NCAA hopes to make rules of college game more like WNBA

The NCAA women's basketball rules committee is hoping to make the college game look more like the pros.

The committee came up with suggested changes this week that include playing four 10-minute quarters instead of two halves, advancing the ball to the frontcourt in the final minute of game after a timeout and shooting two free throws after the fifth foul of each quarter. Those rules are used in the WNBA.

"What a great step forward for our game," UConn coach Geno Auriemma said. "As the game becomes more global, each year it's important that we start the process toward standardizing the rules. This is just the beginning of what I hope are many other changes to improve this great game."

The proposals will be evaluated June 8 by a playing oversight panel. If they're passed, they'll be implemented next season.

"The rules committee is very excited about the change to the four-quarter format for the 2015-16 season," said Michael Shafer, chair of the NCAA women's basketball rules committee and women's basketball coach at the University of Richmond. "We believe this change, along with the associated changes to the timeout and foul rules, will address flow of the game and physicality. The overall format will strengthen the connection of college basketball with women's basketball globally."

The new rules would be used across all three divisions of women's basketball.

"I think it's great, rules that can help make the games more exciting," Louisville coach Jeff Walz said. "It will speed up the game and make for a lot more end-of-the-game situations that can be entertaining for the fans."

While most new rules tend to be experimented with the year before they are implemented, Shafer said that these changes are something the coaches already know.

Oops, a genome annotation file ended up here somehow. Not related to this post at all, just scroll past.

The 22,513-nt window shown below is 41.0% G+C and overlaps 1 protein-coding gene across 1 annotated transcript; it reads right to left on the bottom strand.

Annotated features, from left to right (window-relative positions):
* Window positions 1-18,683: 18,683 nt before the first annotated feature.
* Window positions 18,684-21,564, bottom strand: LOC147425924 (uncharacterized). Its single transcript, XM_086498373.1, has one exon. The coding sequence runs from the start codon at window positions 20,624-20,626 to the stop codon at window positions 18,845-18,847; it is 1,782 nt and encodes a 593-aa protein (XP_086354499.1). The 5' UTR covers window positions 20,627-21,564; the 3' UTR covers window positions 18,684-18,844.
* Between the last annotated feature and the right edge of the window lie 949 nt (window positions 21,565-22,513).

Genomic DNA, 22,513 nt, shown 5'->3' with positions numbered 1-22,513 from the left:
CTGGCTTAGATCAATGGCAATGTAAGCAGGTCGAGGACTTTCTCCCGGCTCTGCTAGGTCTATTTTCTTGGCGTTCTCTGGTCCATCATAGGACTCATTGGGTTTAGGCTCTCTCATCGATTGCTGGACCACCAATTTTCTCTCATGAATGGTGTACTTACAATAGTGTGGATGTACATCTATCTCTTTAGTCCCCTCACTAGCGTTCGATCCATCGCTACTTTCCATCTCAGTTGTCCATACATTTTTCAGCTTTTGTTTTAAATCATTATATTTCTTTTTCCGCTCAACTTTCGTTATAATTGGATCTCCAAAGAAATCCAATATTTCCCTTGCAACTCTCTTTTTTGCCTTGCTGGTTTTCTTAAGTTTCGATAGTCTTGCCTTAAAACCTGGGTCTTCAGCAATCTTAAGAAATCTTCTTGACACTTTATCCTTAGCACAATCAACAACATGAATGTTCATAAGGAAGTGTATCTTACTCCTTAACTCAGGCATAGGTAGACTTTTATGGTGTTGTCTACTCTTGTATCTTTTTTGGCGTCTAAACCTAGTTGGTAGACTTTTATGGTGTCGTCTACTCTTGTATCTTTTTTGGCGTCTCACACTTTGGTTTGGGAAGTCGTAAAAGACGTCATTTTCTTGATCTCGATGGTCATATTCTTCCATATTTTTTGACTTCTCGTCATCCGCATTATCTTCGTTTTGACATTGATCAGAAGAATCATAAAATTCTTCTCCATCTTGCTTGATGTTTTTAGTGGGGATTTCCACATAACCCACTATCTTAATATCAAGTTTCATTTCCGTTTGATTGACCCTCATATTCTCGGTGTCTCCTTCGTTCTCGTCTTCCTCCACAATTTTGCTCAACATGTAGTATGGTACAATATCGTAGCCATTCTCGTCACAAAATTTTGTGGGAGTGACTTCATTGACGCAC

"I think we felt like we had enough models and enough information," he said. "We're the only one that didn't play quarters. We felt like we know it, we know what it is we're discussing."

Quarters are already used in high school, pro and international games. Both men's and women's college basketball are the only ones using 20-minute halves. The men's rules committee also met this week, but isn't changing to quarters.

Media timeouts would be reduced from four each half to one each quarter. Fouls also would reset to zero after each period except for the fourth quarter, if the game were to go into overtime.

The committee also wants to change the 10-second backcourt rule that was put in place last season. A team will no longer receive a new 10 seconds following a defensive deflection out of bounds, a held ball with no change in team control or a technical foul assessed to the defensive team.

"That will be great," Walz said. "You play really great defense and now they can't get bailed out as easily."

Shafer said the men also will be adopting the 10-second rule change.